The Best Foods for Male Cats with Urinary Tract Cysts

by Susan Leisure, Demand Media
    Urinary cysts are common in cats, and especially dangerous for male cats.

    Urinary cysts are common in cats, and especially dangerous for male cats.

    Urinary tract issues are common in cats, especially males. In some cases the cause is easy to diagnose, and sometimes there appears to be no cause at all. Urinary cysts that develop can cause inflammation, infection or blockage. Simple diet changes may make a huge difference in preventing them.

    Understanding Feline Lower Urinary Tract Disease

    If your cat is spending a lot of time in the litter box and looks uncomfortable, he might have feline lower urinary tract disease (FLUTD), which is inflammation of the bladder and urinary tract. Many times the inflammation is caused by an infection or an unknown cause. However, it is sometimes caused by uroliths, which are commonly called stones, cysts or crystals, and result in irritation, bleeding, and in severe cases urinary blockage. Male cats are particularly susceptible to urinary inflammation, cysts and blockages, because their urinary tract is longer and narrower than that of female cats. Even though FLUTD can make cats uncomfortable or even cause serious conditions, it can usually be controlled with simple diet changes.

    The Importance of Water

    Like all mammals, cats need water. But your cat may not drink as much water as he should. Cats are carnivores, and have lived over the centuries eating prey. Their natural diet is 70 to 75 percent moisture, which helps to keep the bladder and urinary tract flushed and healthy. Dry food, on the other hand, has less than 10 percent moisture. Because of the high water content in their natural food, cats have not developed a strong thirst drive. As a result, cats who eat only dry food are often in a perpetual state of mild dehydration, and their urinary tracts are not flushed as often as they should be. The most important addition to your cat's diet to help prevent urinary cysts is water. Try to find a way to encourage him to drink more water by adding a running water bowl or just letting a sink drip. You might also try adding a few drops of tuna juice to your cat's water bowl to make it more enticing.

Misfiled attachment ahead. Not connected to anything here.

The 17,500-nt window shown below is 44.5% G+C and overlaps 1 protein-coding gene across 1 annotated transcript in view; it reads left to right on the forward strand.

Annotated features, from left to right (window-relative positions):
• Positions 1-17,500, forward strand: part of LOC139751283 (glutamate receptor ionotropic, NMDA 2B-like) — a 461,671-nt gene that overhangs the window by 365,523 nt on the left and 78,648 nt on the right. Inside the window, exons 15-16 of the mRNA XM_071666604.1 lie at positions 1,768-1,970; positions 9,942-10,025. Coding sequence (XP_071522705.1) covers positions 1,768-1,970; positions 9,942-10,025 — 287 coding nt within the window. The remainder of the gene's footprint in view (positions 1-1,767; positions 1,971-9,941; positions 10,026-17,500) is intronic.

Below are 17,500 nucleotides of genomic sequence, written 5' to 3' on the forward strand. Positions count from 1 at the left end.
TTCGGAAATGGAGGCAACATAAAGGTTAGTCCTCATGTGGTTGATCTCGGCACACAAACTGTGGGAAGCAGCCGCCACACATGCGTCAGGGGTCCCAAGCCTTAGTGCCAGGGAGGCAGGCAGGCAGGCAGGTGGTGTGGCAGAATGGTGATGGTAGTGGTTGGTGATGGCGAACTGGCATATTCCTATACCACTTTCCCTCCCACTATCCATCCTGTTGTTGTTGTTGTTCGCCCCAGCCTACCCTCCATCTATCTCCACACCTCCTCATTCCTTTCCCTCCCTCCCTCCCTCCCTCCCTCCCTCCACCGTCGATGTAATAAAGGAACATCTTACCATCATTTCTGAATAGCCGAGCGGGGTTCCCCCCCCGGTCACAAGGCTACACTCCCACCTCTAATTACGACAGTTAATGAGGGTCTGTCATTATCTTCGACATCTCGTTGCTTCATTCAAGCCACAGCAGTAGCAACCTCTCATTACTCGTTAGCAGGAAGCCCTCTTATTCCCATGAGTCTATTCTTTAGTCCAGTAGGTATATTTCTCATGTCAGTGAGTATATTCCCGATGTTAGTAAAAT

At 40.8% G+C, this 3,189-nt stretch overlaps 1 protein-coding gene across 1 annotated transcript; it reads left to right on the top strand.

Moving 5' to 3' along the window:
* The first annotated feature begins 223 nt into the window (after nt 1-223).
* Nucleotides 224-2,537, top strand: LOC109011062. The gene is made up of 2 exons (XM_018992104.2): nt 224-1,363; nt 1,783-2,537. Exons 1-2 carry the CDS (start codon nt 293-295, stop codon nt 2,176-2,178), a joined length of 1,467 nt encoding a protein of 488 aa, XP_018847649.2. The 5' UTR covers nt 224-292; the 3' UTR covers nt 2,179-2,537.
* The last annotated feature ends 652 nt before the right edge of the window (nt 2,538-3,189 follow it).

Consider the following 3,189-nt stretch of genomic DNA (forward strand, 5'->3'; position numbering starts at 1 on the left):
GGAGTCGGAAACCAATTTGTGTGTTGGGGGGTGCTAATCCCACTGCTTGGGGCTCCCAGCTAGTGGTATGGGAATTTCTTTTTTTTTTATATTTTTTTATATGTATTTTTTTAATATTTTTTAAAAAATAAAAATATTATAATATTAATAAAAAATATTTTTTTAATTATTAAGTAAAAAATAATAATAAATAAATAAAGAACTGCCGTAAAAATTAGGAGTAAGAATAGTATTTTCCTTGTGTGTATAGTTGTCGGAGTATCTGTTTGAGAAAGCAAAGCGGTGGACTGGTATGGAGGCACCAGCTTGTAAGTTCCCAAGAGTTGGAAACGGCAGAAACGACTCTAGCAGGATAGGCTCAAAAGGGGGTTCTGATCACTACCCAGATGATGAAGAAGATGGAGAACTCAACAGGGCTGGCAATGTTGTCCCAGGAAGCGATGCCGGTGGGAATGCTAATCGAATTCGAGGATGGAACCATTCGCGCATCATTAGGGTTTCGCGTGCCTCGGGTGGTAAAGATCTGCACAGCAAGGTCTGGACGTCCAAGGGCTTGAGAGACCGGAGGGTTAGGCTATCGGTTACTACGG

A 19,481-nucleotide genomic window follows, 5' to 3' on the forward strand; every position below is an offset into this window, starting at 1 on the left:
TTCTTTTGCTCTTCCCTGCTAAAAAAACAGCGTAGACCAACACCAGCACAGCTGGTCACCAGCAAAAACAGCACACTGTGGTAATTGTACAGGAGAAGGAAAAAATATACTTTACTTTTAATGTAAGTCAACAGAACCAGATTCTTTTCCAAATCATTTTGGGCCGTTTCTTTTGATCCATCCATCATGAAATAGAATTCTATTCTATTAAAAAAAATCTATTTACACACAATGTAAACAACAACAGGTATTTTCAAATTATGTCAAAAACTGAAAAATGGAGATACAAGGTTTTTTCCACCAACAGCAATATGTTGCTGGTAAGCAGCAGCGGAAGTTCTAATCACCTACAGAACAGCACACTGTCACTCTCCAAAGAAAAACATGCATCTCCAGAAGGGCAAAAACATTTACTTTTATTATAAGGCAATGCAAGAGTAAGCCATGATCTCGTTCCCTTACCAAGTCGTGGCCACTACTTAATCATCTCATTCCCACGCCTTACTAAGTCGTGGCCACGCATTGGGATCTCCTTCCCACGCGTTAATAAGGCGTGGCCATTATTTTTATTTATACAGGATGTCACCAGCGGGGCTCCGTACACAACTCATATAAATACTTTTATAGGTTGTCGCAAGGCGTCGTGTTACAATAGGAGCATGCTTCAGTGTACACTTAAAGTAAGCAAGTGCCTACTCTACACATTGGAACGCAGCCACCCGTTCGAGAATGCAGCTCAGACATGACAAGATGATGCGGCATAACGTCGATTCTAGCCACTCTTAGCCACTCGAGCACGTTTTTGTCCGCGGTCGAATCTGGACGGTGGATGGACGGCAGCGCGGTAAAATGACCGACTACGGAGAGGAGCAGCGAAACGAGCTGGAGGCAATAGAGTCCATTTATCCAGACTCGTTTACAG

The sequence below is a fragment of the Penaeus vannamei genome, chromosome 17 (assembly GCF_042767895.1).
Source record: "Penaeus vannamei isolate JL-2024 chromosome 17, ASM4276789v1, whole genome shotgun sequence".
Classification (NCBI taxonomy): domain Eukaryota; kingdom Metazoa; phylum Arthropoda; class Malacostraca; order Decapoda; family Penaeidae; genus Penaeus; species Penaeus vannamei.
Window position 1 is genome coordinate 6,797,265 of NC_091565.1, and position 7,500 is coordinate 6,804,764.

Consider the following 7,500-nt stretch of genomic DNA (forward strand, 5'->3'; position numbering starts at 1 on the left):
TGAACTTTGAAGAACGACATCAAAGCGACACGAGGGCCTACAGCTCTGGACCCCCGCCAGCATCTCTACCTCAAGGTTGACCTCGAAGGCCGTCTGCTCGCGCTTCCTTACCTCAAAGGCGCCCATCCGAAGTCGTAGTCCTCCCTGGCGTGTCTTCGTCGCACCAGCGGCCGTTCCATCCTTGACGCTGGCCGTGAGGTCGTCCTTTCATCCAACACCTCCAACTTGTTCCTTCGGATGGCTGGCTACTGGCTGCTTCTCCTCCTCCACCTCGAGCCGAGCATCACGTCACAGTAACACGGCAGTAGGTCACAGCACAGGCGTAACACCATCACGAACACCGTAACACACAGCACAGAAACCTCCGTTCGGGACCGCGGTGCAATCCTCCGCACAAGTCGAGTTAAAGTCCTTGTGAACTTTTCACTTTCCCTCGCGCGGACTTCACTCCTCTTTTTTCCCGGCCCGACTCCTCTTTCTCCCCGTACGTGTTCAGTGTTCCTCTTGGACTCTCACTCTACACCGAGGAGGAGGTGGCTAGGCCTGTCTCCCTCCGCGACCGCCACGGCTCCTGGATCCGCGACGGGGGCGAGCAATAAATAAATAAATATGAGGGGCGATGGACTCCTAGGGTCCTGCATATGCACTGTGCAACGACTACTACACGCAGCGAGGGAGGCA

Canned Food Can Be a Good Solution

    Many cats won't drink enough water to keep their urinary tracts healthy, even with the addition of fountains or flavors in the water bowl. So, the next step is to add canned food to his diet. Veterinarian Lisa Pierson recommends transitioning your cat to a canned diet, or at least adding a quality canned food to his diet every day. She recommends choosing a canned food with high protein, low carbohydrate and low phosphorus levels to minimize the risk of urinary cysts. Since canned food is generally 75 percent or more moisture, cats who eat a primarily canned food diet flush their entire urinary tract more often, reducing the risk of mineral accumulation into cysts.

    Change the Flavors

    Some urinary tract cysts may be caused by food allergies, especially chicken and fish. If you have been feeding your cat primarily chicken or fish for a long time, you might consider changing the protein in your cat's food. Holistic veterinarian Karen Becker recommends choosing a novel protein, such as rabbit, to see if an easy diet change to a new protein will help alleviate urinary cysts. If you are choosing between canned food or a new protein, adding canned food is more important. If you can add cans and change proteins, you may find a good solution for your cat's urinary trouble.

    Raw Food Is a Good Choice

    If your cat still isn't getting enough water even with canned food, you can try switching him to raw food. According to veterinarian Elisa Katz, replicating a cat's natural diet will help keep the acidity in the urine at normal levels, lowering the risk of cysts. A raw diet also has an appropriate amount of moisture, which helps keep the urinary tract flushed. If you choose to feed your cat a raw diet, talk with a pet nutritionist or holistic veterinarian before making the transition to be sure you are feeding a complete and balanced diet.

    About the Author

    Susan Leisure is the director of an animal welfare organization and owner of a holistic pet supply store in Atlanta, Georgia. She has a master's degree from Emory University, and is currently completing a degree in clinical pet nutrition.

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